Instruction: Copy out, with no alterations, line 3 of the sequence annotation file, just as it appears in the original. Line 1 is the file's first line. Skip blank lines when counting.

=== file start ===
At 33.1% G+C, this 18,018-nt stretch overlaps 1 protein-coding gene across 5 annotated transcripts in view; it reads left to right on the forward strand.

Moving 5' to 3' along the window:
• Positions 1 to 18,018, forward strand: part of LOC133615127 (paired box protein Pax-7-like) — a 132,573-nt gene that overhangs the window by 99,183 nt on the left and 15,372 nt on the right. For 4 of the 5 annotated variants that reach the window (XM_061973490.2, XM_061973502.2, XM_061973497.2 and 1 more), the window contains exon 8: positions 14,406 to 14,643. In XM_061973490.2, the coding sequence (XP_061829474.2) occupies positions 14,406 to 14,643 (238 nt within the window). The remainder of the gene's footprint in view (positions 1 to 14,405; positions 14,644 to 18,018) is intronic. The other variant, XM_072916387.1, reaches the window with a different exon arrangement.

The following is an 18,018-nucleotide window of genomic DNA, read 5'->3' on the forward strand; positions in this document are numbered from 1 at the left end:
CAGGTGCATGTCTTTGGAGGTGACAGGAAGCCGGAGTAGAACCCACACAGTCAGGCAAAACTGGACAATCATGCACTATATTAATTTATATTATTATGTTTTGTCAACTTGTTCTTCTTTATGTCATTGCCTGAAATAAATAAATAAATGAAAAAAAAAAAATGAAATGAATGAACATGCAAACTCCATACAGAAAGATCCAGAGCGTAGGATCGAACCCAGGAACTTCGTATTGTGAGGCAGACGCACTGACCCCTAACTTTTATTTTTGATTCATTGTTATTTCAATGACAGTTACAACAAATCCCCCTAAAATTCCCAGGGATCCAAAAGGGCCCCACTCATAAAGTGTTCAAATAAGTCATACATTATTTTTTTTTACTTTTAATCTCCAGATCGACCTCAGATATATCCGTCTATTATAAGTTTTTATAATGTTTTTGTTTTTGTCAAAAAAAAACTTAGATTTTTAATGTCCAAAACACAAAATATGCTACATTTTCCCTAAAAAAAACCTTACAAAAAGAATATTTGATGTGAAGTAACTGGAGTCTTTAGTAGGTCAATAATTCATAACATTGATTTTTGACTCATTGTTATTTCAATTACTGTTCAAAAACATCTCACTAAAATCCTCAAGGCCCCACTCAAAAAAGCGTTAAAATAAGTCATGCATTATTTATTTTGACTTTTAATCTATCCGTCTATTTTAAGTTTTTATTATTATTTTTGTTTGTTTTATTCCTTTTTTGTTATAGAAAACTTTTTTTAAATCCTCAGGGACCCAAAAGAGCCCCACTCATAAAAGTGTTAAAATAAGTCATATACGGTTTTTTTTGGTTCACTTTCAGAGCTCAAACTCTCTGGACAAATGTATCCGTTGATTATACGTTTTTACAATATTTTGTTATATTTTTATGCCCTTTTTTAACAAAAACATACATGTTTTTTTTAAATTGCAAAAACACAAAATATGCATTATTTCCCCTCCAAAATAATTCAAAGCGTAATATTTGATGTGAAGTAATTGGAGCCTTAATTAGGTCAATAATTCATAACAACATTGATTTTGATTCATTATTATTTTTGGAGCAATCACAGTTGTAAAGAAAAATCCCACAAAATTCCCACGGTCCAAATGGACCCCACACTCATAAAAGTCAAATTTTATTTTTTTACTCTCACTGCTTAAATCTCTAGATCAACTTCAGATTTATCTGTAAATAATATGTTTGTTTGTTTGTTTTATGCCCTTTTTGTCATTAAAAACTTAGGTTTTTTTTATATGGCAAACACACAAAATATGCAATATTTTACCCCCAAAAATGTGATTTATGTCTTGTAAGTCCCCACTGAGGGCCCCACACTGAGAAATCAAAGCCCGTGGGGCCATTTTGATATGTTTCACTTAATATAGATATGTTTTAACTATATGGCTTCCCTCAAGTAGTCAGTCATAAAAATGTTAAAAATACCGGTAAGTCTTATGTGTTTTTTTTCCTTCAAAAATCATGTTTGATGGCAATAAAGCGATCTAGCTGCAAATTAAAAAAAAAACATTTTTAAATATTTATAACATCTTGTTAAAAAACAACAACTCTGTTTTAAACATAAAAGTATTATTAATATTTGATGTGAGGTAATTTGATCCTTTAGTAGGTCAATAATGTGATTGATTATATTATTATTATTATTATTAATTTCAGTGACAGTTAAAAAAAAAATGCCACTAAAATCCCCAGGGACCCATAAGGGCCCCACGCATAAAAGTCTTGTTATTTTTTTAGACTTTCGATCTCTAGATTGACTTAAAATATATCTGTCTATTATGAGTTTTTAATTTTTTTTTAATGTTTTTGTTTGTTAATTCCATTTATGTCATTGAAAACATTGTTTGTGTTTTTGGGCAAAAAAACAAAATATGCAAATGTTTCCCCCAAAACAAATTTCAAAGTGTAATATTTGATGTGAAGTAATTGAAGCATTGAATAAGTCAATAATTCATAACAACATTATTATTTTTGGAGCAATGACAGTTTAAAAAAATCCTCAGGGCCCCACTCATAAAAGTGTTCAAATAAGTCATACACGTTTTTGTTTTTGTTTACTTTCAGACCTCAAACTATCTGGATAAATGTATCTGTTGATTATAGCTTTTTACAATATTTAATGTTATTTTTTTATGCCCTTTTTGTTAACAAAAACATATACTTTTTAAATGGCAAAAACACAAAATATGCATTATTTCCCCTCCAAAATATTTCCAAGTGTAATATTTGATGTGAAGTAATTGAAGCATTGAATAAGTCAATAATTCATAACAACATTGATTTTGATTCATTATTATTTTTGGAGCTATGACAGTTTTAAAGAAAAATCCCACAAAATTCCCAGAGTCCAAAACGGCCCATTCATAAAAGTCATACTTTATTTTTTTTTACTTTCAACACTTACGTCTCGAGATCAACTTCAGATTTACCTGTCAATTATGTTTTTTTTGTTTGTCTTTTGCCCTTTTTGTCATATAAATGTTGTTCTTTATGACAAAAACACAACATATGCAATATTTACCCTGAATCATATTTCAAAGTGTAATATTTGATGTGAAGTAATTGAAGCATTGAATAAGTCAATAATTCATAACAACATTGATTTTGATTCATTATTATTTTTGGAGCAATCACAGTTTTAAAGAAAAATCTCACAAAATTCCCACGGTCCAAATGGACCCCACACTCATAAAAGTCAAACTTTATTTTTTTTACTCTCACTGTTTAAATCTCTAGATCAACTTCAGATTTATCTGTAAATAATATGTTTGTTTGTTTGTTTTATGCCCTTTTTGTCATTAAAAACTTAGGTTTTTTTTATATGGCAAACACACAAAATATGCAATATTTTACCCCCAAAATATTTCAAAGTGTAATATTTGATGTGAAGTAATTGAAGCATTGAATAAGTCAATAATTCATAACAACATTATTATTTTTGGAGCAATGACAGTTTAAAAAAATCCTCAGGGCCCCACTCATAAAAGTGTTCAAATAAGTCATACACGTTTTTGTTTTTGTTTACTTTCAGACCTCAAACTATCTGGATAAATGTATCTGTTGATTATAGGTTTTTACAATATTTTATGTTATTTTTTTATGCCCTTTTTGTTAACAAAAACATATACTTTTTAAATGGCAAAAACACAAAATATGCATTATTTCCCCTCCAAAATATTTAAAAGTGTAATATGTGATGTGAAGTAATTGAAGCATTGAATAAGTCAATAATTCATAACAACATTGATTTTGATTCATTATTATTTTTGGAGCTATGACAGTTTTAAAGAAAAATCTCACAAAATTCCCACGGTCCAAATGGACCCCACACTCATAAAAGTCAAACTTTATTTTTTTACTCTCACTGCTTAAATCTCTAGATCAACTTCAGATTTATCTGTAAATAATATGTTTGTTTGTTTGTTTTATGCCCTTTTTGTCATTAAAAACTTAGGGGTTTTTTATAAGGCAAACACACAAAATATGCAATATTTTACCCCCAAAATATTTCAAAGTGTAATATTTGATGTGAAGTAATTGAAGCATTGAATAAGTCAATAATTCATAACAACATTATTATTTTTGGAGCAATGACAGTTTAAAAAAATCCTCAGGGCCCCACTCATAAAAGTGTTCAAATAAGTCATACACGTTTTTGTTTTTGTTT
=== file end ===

• Positions 1 to 18,018, forward strand: part of LOC133615127 (paired box protein Pax-7-like) — a 132,573-nt gene that overhangs the window by 99,183 nt on the left and 15,372 nt on the right. For 4 of the 5 annotated variants that reach the window (XM_061973490.2, XM_061973502.2, XM_061973497.2 and 1 more), the window contains exon 8: positions 14,406 to 14,643. In XM_061973490.2, the coding sequence (XP_061829474.2) occupies positions 14,406 to 14,643 (238 nt within the window). The remainder of the gene's footprint in view (positions 1 to 14,405; positions 14,644 to 18,018) is intronic. The other variant, XM_072916387.1, reaches the window with a different exon arrangement.